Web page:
Eight families with POLD have been described in the Netherlands, France, Spain, Germany, Japan (two families), Switzerland, and the United States (table e-2). Assessment of published pedigrees shows the disease displays either autosomal dominant15-17 or recessive3,18-21 inheritance. The pedigrees are small, with one to five affected individuals over one to three generations. In the 15 patients for whom this information was available, the age at onset (±SD) was 43 ± 13 years, disease duration was 6 ± 3 years, and gender ratio was 0.7 in 22 patients (13 men).
In HDLS, the initial symptoms are most commonly psychiatric, with depression often being recognized several years before other disease manifestations.5 In the original Swedish family,4 patient II-8 presented with generalized convulsions, reduced spontaneity and initiative, and emotional blunting. Patient III-18 presented with fatigue, apathy, indifference, and lack of initiative, and was diagnosed with depression. Patient III-19 began with personality changes and memory impairment, followed by emotional and intellectual deterioration, whereas patient III-20 presented with right upper limb stiffness and paresthesias, followed by anxiety and gait difficulties. In the other families, four patients manifested depression5,7,9; one had depression and gait impairment5; four had cognitive and behavioral symptoms13,14; two had mental and motor impairment12; one had anxiety, clumsiness, confusion, and stiffness5; four had memory loss7,8,11; one had behavioral changes and gait impairment8; three had parkinsonism7,10; three had hemiparesis10,13; and two had epilepsy.10,12
Neuropsychiatric symptoms have been reported in all identified HDLS families to date (table e-1). The most common psychiatric symptoms are depression and anxiety, described in 70% and 65% of the patients from the Swedish family4 and in several other pedigrees.5,7,9 Depression may be severe, with two patients from the Swedish family committing suicide. Substance abuse such as alcoholism has also been reported.4,12 Disorientation is also a prominent symptom, as are confusion, agitation, irritability, aggressiveness, and memory impairment.4,5,7-14 Most HDLS patients develop dementia, which may be misdiagnosed as Alzheimer disease4,5,7-9,11 or frontotemporal dementia.8 A frontal syndrome, mainly of the apathetic and emotionally blunted type, has been described in several patients,5,7-9,11,13 although a more disinhibited phenotype has also been reported.8,13 Additional symptoms include apraxia5,7,11,13 and mutism.8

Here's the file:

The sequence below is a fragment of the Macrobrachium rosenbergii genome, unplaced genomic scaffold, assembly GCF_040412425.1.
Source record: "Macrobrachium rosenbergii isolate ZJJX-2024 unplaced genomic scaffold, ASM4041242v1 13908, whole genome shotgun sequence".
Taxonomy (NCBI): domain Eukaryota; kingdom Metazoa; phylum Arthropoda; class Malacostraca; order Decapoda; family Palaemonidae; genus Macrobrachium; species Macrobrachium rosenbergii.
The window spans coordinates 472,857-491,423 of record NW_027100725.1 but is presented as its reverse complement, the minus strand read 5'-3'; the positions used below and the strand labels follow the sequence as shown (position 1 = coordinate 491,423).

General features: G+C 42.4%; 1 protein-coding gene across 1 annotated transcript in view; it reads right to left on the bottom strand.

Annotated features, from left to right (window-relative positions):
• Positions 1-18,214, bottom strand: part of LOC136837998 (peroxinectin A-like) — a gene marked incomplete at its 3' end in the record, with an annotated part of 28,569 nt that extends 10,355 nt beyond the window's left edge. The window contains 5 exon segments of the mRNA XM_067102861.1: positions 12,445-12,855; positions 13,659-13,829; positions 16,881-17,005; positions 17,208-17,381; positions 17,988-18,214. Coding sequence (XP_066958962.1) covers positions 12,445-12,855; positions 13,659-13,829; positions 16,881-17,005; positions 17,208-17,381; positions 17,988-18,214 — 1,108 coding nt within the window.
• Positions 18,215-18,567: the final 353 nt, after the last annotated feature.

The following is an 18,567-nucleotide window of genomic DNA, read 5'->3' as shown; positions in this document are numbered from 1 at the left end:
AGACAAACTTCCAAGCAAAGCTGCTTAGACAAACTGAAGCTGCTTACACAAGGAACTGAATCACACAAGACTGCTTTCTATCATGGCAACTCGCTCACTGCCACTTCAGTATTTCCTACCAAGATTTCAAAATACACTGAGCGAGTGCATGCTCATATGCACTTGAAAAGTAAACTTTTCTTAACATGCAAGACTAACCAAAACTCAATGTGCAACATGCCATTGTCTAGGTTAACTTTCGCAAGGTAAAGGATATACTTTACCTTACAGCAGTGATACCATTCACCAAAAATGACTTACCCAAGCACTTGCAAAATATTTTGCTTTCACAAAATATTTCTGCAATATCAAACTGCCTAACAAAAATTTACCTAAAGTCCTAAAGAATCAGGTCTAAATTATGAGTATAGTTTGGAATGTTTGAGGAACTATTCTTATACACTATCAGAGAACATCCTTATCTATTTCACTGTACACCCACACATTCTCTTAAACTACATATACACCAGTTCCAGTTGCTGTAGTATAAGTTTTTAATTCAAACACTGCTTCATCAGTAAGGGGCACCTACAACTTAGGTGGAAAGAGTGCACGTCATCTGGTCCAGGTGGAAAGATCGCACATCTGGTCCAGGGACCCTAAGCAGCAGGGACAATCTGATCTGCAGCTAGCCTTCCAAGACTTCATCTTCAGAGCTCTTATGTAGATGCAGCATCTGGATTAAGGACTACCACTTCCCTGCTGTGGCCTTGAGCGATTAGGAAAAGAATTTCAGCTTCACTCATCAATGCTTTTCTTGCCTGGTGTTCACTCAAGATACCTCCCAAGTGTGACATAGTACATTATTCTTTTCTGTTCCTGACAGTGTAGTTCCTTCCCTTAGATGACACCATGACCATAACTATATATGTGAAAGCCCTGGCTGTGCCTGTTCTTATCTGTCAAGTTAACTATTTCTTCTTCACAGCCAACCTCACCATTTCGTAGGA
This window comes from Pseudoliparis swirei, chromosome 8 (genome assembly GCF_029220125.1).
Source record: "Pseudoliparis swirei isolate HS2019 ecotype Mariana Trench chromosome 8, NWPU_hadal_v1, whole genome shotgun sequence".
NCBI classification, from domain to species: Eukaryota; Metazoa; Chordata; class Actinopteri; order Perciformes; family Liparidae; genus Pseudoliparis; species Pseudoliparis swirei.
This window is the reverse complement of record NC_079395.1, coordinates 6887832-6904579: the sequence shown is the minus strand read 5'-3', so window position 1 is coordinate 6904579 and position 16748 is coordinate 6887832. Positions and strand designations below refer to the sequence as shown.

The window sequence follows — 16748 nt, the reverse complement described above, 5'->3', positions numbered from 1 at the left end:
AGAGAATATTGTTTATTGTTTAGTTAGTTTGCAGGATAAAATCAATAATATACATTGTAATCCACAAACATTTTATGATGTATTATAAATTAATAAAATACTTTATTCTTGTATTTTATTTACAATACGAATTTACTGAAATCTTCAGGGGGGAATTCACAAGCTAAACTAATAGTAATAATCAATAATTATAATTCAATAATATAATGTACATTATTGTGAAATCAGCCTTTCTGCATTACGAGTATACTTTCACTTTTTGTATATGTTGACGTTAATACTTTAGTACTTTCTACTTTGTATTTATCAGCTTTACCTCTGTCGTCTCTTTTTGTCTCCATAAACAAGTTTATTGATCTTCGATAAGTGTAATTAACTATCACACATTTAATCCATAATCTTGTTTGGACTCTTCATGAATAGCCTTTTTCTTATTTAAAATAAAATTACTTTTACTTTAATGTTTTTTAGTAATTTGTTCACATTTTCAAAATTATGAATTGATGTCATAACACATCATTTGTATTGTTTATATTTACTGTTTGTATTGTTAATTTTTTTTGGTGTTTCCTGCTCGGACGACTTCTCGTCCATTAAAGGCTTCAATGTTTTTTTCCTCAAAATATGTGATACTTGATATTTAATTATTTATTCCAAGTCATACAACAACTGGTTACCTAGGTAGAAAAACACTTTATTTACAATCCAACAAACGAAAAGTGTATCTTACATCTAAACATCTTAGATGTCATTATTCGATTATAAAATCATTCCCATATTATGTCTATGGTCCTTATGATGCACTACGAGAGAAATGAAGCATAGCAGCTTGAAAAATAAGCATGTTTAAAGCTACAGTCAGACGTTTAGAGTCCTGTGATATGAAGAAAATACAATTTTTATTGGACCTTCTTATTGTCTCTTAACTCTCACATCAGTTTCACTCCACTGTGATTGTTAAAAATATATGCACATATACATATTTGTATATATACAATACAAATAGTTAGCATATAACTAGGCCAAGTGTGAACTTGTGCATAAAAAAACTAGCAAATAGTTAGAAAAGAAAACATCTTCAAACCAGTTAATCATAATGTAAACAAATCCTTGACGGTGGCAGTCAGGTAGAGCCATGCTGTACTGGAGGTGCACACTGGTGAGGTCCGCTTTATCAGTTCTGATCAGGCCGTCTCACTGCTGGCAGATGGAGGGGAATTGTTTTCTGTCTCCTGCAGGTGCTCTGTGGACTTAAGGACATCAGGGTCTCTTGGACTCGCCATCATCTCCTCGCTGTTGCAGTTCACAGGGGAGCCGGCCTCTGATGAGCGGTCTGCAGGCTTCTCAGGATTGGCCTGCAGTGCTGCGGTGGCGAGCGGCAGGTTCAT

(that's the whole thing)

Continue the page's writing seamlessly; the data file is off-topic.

Similarly, most familial POLD patients present with neuropsychiatric symptoms (table e-2). Depression and anxiety are particularly common,3,17 as are behavioral changes including disinhibition, aggressiveness, euphoria, and apathy.3,15,18 In the family described by Constantinidis and Wisniewski,15 patients displayed a frontotemporal dementia phenotype consistent with a diagnosis of Pick disease. Psychosis (e.g., paranoid delusions) may occur.3 Diffuse cognitive decline, including memory impairment, but with frontal predominance, eventually occurs in all patients, leading to end-stage dementia.3,16,21
Gait impairment and epilepsy are common neurologic symptoms in both HDLS and familial POLD (tables e-1 and e-2). Gait impairment may stem from parkinsonism, ataxia, pyramidal dysfunction, or a combination of these.5,7,9,10,12 Asymmetric parkinsonian signs exist in some patients with HDLS, mostly rigidity, bradykinesia, and postural instability.5,7,10 In the family described by Baba and colleagues,7 notably asymmetric parkinsonism with apraxia was consistent with corticobasal syndrome and strong family history suggested a diagnosis of frontotemporal dementia–parkinsonism linked to chromosome 17 (FTDP-17). A postural or rest tremor may occur.4,5,7 In contrast, motor impairment in familial POLD is commonly due to prominent pyramidal tract involvement producing spastic paraparesis, tetraparesis, or hemiparesis.3,15-20 An unspecified tremor occurred in one family,15 and an action tremor was noted in another patient.17
Other symptoms in HDLS and familial POLD include ataxia,4,5,7,12,15,17 dysphagia,3,5,10,12,16 and dysarthria,3,5,7,9,10,15 whereas in HDLS families, cortical blindness,13 oral dyskinesia,4 dystonia,4,9 myoclonus,13 apraxia,7,13 and tremor, atrophy, and fasciculations of the tongue5 have been reported. Other symptoms described within POLD families include an afferent pupillary defect,3 apraxia,21 myoclonus,19 and severe headaches.15 Epilepsy has been reported in 7 of the 12 HDLS families and in 5 of the 8 POLD families at variable times during the illness course. In affected patients, generalized tonic-clonic seizures are most common, although partial seizures with7 or without4,16 secondary generalization also have been described.